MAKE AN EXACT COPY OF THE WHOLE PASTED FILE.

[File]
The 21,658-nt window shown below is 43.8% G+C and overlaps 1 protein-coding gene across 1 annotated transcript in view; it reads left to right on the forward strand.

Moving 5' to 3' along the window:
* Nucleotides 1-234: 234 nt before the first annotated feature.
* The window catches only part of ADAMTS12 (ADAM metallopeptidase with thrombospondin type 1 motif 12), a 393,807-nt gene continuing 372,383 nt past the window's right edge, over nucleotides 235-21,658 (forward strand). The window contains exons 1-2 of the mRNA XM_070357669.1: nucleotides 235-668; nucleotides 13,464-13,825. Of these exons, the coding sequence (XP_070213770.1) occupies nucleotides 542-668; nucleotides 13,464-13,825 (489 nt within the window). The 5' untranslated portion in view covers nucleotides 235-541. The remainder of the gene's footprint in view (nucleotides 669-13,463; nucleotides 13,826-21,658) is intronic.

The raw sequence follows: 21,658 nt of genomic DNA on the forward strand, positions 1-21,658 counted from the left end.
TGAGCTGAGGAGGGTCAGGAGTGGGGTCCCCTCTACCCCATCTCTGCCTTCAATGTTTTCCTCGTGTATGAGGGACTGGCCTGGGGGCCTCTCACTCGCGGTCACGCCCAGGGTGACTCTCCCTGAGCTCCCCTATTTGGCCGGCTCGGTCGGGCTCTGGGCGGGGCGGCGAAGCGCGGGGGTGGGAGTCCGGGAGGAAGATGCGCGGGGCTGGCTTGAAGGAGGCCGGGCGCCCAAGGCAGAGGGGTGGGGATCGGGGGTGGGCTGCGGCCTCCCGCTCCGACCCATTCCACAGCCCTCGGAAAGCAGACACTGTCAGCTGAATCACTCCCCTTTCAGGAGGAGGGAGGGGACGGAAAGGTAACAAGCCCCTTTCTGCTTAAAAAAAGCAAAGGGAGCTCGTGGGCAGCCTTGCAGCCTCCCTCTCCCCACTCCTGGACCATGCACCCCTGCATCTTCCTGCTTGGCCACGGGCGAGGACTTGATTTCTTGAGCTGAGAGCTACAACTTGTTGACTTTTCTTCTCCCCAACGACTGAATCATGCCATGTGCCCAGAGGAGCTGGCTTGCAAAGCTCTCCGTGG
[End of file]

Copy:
The 21,658-nt window shown below is 43.8% G+C and overlaps 1 protein-coding gene across 1 annotated transcript in view; it reads left to right on the forward strand.

Moving 5' to 3' along the window:
* Nucleotides 1-234: 234 nt before the first annotated feature.
* The window catches only part of ADAMTS12 (ADAM metallopeptidase with thrombospondin type 1 motif 12), a 393,807-nt gene continuing 372,383 nt past the window's right edge, over nucleotides 235-21,658 (forward strand). The window contains exons 1-2 of the mRNA XM_070357669.1: nucleotides 235-668; nucleotides 13,464-13,825. Of these exons, the coding sequence (XP_070213770.1) occupies nucleotides 542-668; nucleotides 13,464-13,825 (489 nt within the window). The 5' untranslated portion in view covers nucleotides 235-541. The remainder of the gene's footprint in view (nucleotides 669-13,463; nucleotides 13,826-21,658) is intronic.

The raw sequence follows: 21,658 nt of genomic DNA on the forward strand, positions 1-21,658 counted from the left end.
TGAGCTGAGGAGGGTCAGGAGTGGGGTCCCCTCTACCCCATCTCTGCCTTCAATGTTTTCCTCGTGTATGAGGGACTGGCCTGGGGGCCTCTCACTCGCGGTCACGCCCAGGGTGACTCTCCCTGAGCTCCCCTATTTGGCCGGCTCGGTCGGGCTCTGGGCGGGGCGGCGAAGCGCGGGGGTGGGAGTCCGGGAGGAAGATGCGCGGGGCTGGCTTGAAGGAGGCCGGGCGCCCAAGGCAGAGGGGTGGGGATCGGGGGTGGGCTGCGGCCTCCCGCTCCGACCCATTCCACAGCCCTCGGAAAGCAGACACTGTCAGCTGAATCACTCCCCTTTCAGGAGGAGGGAGGGGACGGAAAGGTAACAAGCCCCTTTCTGCTTAAAAAAAGCAAAGGGAGCTCGTGGGCAGCCTTGCAGCCTCCCTCTCCCCACTCCTGGACCATGCACCCCTGCATCTTCCTGCTTGGCCACGGGCGAGGACTTGATTTCTTGAGCTGAGAGCTACAACTTGTTGACTTTTCTTCTCCCCAACGACTGAATCATGCCATGTGCCCAGAGGAGCTGGCTTGCAAAGCTCTCCGTGG